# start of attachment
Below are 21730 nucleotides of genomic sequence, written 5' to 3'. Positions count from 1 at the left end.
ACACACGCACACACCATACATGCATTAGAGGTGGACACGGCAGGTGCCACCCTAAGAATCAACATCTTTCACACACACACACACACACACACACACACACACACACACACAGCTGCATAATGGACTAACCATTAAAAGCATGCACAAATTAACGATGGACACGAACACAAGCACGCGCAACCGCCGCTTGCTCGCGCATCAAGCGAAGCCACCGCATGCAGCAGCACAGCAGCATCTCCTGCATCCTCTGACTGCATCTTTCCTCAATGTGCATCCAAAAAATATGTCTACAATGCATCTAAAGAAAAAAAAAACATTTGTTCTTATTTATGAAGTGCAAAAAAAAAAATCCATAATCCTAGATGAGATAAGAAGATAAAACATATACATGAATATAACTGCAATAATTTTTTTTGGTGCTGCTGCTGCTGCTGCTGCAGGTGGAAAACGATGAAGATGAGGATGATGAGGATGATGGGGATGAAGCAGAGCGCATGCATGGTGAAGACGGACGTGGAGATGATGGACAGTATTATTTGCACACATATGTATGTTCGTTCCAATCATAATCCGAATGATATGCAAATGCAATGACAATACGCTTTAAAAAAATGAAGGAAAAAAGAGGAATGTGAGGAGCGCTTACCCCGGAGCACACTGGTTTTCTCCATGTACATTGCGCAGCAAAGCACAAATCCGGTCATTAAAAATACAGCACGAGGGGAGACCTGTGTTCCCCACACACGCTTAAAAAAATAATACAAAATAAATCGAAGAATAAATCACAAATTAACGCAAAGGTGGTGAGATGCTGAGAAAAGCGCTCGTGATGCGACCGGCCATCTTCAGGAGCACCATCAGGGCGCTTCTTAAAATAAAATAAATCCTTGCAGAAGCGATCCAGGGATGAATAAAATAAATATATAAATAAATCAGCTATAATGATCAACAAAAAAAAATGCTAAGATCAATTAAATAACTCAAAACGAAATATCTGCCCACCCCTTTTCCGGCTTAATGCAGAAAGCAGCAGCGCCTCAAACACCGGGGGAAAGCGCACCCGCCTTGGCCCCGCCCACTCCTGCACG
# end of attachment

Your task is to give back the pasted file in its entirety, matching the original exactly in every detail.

Below are 21730 nucleotides of genomic sequence, written 5' to 3'. Positions count from 1 at the left end.
ACACACGCACACACCATACATGCATTAGAGGTGGACACGGCAGGTGCCACCCTAAGAATCAACATCTTTCACACACACACACACACACACACACACACACACACACACACAGCTGCATAATGGACTAACCATTAAAAGCATGCACAAATTAACGATGGACACGAACACAAGCACGCGCAACCGCCGCTTGCTCGCGCATCAAGCGAAGCCACCGCATGCAGCAGCACAGCAGCATCTCCTGCATCCTCTGACTGCATCTTTCCTCAATGTGCATCCAAAAAATATGTCTACAATGCATCTAAAGAAAAAAAAAACATTTGTTCTTATTTATGAAGTGCAAAAAAAAAAATCCATAATCCTAGATGAGATAAGAAGATAAAACATATACATGAATATAACTGCAATAATTTTTTTTGGTGCTGCTGCTGCTGCTGCTGCAGGTGGAAAACGATGAAGATGAGGATGATGAGGATGATGGGGATGAAGCAGAGCGCATGCATGGTGAAGACGGACGTGGAGATGATGGACAGTATTATTTGCACACATATGTATGTTCGTTCCAATCATAATCCGAATGATATGCAAATGCAATGACAATACGCTTTAAAAAAATGAAGGAAAAAAGAGGAATGTGAGGAGCGCTTACCCCGGAGCACACTGGTTTTCTCCATGTACATTGCGCAGCAAAGCACAAATCCGGTCATTAAAAATACAGCACGAGGGGAGACCTGTGTTCCCCACACACGCTTAAAAAAATAATACAAAATAAATCGAAGAATAAATCACAAATTAACGCAAAGGTGGTGAGATGCTGAGAAAAGCGCTCGTGATGCGACCGGCCATCTTCAGGAGCACCATCAGGGCGCTTCTTAAAATAAAATAAATCCTTGCAGAAGCGATCCAGGGATGAATAAAATAAATATATAAATAAATCAGCTATAATGATCAACAAAAAAAAATGCTAAGATCAATTAAATAACTCAAAACGAAATATCTGCCCACCCCTTTTCCGGCTTAATGCAGAAAGCAGCAGCGCCTCAAACACCGGGGGAAAGCGCACCCGCCTTGGCCCCGCCCACTCCTGCACG